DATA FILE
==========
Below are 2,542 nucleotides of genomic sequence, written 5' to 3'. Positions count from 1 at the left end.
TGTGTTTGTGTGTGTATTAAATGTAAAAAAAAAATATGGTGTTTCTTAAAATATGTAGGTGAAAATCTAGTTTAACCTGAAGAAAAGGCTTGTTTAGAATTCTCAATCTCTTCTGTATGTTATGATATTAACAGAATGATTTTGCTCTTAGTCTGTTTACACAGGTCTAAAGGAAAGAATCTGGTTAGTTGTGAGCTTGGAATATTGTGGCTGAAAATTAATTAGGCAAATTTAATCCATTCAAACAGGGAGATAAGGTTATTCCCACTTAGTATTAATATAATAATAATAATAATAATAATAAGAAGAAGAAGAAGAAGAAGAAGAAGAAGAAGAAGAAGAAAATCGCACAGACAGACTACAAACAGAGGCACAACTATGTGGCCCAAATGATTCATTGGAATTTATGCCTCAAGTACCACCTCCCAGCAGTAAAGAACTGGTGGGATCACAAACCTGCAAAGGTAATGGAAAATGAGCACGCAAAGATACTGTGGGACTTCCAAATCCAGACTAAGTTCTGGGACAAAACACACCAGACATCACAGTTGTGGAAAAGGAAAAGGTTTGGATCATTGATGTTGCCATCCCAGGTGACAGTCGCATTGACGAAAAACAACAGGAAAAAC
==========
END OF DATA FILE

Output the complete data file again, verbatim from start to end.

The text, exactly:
Below are 2,542 nucleotides of genomic sequence, written 5' to 3'. Positions count from 1 at the left end.
TGTGTTTGTGTGTGTATTAAATGTAAAAAAAAAATATGGTGTTTCTTAAAATATGTAGGTGAAAATCTAGTTTAACCTGAAGAAAAGGCTTGTTTAGAATTCTCAATCTCTTCTGTATGTTATGATATTAACAGAATGATTTTGCTCTTAGTCTGTTTACACAGGTCTAAAGGAAAGAATCTGGTTAGTTGTGAGCTTGGAATATTGTGGCTGAAAATTAATTAGGCAAATTTAATCCATTCAAACAGGGAGATAAGGTTATTCCCACTTAGTATTAATATAATAATAATAATAATAATAATAAGAAGAAGAAGAAGAAGAAGAAGAAGAAGAAGAAGAAGAAAATCGCACAGACAGACTACAAACAGAGGCACAACTATGTGGCCCAAATGATTCATTGGAATTTATGCCTCAAGTACCACCTCCCAGCAGTAAAGAACTGGTGGGATCACAAACCTGCAAAGGTAATGGAAAATGAGCACGCAAAGATACTGTGGGACTTCCAAATCCAGACTAAGTTCTGGGACAAAACACACCAGACATCACAGTTGTGGAAAAGGAAAAGGTTTGGATCATTGATGTTGCCATCCCAGGTGACAGTCGCATTGACGAAAAACAACAGGAAAAAC